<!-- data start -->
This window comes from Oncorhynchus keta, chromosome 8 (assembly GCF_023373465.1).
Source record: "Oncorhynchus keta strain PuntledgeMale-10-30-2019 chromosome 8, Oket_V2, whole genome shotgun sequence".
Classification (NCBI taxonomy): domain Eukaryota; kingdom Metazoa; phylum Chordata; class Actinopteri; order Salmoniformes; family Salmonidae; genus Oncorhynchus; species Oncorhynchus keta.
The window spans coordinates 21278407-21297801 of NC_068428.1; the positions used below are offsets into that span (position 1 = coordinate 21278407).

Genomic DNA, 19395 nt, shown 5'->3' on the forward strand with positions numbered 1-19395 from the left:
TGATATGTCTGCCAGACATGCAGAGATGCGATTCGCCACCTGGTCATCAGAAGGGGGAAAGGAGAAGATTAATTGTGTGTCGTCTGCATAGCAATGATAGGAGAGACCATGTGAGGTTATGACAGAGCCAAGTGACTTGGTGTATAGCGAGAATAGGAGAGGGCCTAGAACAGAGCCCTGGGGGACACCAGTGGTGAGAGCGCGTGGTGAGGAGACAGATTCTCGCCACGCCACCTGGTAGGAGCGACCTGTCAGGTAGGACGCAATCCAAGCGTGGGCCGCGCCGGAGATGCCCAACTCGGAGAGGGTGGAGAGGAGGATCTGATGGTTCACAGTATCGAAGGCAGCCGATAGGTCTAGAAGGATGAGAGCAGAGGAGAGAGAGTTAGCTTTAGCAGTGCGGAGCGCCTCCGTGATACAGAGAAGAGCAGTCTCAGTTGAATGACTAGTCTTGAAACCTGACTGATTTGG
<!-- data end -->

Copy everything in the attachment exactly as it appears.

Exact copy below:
This window comes from Oncorhynchus keta, chromosome 8 (assembly GCF_023373465.1).
Source record: "Oncorhynchus keta strain PuntledgeMale-10-30-2019 chromosome 8, Oket_V2, whole genome shotgun sequence".
Classification (NCBI taxonomy): domain Eukaryota; kingdom Metazoa; phylum Chordata; class Actinopteri; order Salmoniformes; family Salmonidae; genus Oncorhynchus; species Oncorhynchus keta.
The window spans coordinates 21278407-21297801 of NC_068428.1; the positions used below are offsets into that span (position 1 = coordinate 21278407).

Genomic DNA, 19395 nt, shown 5'->3' on the forward strand with positions numbered 1-19395 from the left:
TGATATGTCTGCCAGACATGCAGAGATGCGATTCGCCACCTGGTCATCAGAAGGGGGAAAGGAGAAGATTAATTGTGTGTCGTCTGCATAGCAATGATAGGAGAGACCATGTGAGGTTATGACAGAGCCAAGTGACTTGGTGTATAGCGAGAATAGGAGAGGGCCTAGAACAGAGCCCTGGGGGACACCAGTGGTGAGAGCGCGTGGTGAGGAGACAGATTCTCGCCACGCCACCTGGTAGGAGCGACCTGTCAGGTAGGACGCAATCCAAGCGTGGGCCGCGCCGGAGATGCCCAACTCGGAGAGGGTGGAGAGGAGGATCTGATGGTTCACAGTATCGAAGGCAGCCGATAGGTCTAGAAGGATGAGAGCAGAGGAGAGAGAGTTAGCTTTAGCAGTGCGGAGCGCCTCCGTGATACAGAGAAGAGCAGTCTCAGTTGAATGACTAGTCTTGAAACCTGACTGATTTGG